Rezzing a low-cost code gate will make you feel like a chump,

He'll ask you, "So, where do you see us in 5 years...Timothy, is it?"

And you'll answer, "Um...well sir, I see us maybe discouraging further break-ins with some kind of... tricky crossword puzzle thing?"

"Hmm...fine, get on it. Now get out of my office. You're making me angry at what I might have become."

Rezzing a high-cost one on the other hand...

"Ha! Great work on meeting that deadline Timbo. You really came through - unlike that runner eh?? Haha! ahh.....drink? Being this awesome makes me thirsty. So, anyway, now that we've got all that boring stuff out the way, any thoughts on where we might go from here?"

"Funny you should ask that Geoff. I've actually been working on incorporating a high potency solution, featuring double-redundancies that will force a recurring and unavoidable tax in addition to the basic access denial package necessitated by the modern cyber crime environment. I've already secured the licenses from our media partners."

"My God Timbo you terrify me sometimes. Excellent! I'll leave it all to you then. And by the way why dont you come over for dinner with me and the family on Thursday? We're having moon lobster."

Basically this card was the main reason I started thinking more than a single turn ahead. Like a lot of cards in the Core Set, it will teach you some valuable lessons. In the end you will (probably) be glad you used it. And if you only have the Core Set, good news! You dont have a choice.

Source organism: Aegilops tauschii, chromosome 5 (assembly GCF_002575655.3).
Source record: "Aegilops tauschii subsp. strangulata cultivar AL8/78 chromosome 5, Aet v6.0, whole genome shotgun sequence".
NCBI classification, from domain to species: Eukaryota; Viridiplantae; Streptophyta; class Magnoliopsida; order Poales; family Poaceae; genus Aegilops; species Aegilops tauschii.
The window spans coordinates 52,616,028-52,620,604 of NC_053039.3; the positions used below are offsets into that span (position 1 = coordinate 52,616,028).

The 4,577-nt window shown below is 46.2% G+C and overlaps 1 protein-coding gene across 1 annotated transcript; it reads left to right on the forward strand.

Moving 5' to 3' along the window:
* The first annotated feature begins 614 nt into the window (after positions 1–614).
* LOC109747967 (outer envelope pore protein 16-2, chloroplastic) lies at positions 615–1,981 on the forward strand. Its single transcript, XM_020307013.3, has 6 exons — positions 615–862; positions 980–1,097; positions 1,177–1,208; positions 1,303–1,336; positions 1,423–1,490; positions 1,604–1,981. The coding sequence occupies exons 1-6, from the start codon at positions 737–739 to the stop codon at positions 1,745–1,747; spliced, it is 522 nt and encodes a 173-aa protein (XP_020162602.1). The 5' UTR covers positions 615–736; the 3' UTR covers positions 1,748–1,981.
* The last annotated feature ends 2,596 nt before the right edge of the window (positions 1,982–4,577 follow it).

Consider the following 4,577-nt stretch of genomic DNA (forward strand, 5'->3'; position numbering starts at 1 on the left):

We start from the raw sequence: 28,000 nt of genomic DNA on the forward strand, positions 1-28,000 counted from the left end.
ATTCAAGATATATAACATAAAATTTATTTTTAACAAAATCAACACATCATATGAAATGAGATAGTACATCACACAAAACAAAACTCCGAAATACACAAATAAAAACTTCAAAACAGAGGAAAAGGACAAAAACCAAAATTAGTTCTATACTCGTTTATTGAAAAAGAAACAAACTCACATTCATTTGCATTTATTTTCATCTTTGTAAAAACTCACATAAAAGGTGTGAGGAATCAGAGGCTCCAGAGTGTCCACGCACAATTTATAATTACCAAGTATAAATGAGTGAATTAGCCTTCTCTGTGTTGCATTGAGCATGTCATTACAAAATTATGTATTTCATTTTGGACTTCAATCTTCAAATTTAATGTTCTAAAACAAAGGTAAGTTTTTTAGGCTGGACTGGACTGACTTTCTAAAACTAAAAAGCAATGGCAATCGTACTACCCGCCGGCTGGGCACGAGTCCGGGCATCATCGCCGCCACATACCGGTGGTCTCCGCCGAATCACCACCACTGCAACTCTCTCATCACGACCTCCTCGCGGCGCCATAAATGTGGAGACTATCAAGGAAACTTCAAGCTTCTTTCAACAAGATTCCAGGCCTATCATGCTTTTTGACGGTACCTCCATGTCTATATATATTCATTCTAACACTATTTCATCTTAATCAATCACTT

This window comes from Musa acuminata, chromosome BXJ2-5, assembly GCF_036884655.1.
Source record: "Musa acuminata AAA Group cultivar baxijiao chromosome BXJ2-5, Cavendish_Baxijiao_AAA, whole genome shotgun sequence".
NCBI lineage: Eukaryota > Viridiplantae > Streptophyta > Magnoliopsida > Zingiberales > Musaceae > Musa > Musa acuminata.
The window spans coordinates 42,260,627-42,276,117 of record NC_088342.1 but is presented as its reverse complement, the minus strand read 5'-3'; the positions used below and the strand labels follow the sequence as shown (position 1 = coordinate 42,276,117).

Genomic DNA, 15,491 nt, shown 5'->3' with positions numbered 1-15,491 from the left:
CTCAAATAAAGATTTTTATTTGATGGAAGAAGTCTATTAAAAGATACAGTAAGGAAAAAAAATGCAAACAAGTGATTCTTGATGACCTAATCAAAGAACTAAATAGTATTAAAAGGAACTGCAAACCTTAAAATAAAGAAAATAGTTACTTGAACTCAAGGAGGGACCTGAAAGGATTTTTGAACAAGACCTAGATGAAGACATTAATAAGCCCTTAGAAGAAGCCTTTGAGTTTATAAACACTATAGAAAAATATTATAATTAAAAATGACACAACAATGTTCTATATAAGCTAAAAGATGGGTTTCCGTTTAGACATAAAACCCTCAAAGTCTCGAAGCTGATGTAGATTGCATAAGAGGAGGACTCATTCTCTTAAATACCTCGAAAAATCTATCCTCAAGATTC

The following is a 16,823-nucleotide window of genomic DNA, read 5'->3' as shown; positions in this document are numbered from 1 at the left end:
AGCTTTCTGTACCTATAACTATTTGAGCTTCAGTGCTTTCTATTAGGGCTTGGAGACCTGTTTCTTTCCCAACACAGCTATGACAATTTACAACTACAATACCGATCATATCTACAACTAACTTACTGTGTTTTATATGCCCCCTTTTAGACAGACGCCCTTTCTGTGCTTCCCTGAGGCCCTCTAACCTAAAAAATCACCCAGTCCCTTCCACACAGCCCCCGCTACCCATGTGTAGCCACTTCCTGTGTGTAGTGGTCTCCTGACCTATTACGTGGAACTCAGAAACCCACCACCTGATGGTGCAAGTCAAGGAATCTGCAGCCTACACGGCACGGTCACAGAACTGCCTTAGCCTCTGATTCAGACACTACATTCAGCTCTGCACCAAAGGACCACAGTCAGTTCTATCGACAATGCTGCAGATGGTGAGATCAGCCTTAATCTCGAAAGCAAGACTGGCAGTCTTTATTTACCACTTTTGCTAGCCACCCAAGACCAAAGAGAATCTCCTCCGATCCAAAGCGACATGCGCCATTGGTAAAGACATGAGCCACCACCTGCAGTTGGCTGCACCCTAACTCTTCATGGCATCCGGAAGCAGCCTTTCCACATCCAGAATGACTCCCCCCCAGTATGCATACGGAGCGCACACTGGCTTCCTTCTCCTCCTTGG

Solid review, good insight, cool narrative. Please write more. —
Thanks a lot! —
hahaha. moon lobster —

"Pfft, 1. What can you do with 1? I guess I'll put it down, if it comes up. Now, where did I put that Aurora..." Was my (and the people I suckered into playing with me's) first reaction to this card. Don't be me (or them (but mostly me)). Keep in mind the following:

  • 1 is a lot more valuable than you might first think. In your first few games, you're probably swimming in money you don't need and haven't been forced to use. Once you understand how the game works and you're both somewhat competent you'll realise how tight the economy in this game gets.

  • You won't think much of the 'Whenever...' on this card until you realise how most cards are limited to 'The first time' or 'once per turn'. This kind of availability is comparatively rare.

  • As many have said before, you don't have to go out of your way to make it helpful. This card works with the fundementals of being a runner, any kind of runner. No matter how you do it, this card will reward you for it.